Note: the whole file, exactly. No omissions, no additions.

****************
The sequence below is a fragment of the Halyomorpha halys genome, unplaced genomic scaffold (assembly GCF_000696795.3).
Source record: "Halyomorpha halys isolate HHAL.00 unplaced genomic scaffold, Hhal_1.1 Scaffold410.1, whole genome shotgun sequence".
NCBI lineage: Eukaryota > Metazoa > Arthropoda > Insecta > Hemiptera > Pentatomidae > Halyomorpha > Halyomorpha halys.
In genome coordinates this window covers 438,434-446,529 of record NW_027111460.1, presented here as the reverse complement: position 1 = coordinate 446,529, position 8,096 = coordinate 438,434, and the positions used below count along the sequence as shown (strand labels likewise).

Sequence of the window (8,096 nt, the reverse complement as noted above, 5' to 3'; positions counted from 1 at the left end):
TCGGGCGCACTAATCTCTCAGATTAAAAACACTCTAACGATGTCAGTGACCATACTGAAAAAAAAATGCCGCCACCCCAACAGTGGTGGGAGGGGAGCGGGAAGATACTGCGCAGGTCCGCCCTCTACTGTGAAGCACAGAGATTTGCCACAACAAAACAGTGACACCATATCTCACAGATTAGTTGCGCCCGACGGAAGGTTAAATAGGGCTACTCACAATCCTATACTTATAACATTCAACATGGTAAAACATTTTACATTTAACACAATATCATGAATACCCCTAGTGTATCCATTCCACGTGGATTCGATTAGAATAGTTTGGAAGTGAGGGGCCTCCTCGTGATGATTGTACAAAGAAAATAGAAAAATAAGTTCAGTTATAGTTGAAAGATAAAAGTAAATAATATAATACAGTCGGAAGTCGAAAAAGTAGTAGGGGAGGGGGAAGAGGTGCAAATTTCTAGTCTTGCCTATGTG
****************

The sequence below is a fragment of the Halyomorpha halys genome, unplaced genomic scaffold (assembly GCF_000696795.3).
Source record: "Halyomorpha halys isolate HHAL.00 unplaced genomic scaffold, Hhal_1.1 Scaffold410.1, whole genome shotgun sequence".
NCBI lineage: Eukaryota > Metazoa > Arthropoda > Insecta > Hemiptera > Pentatomidae > Halyomorpha > Halyomorpha halys.
In genome coordinates this window covers 438,434-446,529 of record NW_027111460.1, presented here as the reverse complement: position 1 = coordinate 446,529, position 8,096 = coordinate 438,434, and the positions used below count along the sequence as shown (strand labels likewise).

Sequence of the window (8,096 nt, the reverse complement as noted above, 5' to 3'; positions counted from 1 at the left end):
TCGGGCGCACTAATCTCTCAGATTAAAAACACTCTAACGATGTCAGTGACCATACTGAAAAAAAAATGCCGCCACCCCAACAGTGGTGGGAGGGGAGCGGGAAGATACTGCGCAGGTCCGCCCTCTACTGTGAAGCACAGAGATTTGCCACAACAAAACAGTGACACCATATCTCACAGATTAGTTGCGCCCGACGGAAGGTTAAATAGGGCTACTCACAATCCTATACTTATAACATTCAACATGGTAAAACATTTTACATTTAACACAATATCATGAATACCCCTAGTGTATCCATTCCACGTGGATTCGATTAGAATAGTTTGGAAGTGAGGGGCCTCCTCGTGATGATTGTACAAAGAAAATAGAAAAATAAGTTCAGTTATAGTTGAAAGATAAAAGTAAATAATATAATACAGTCGGAAGTCGAAAAAGTAGTAGGGGAGGGGGAAGAGGTGCAAATTTCTAGTCTTGCCTATGTG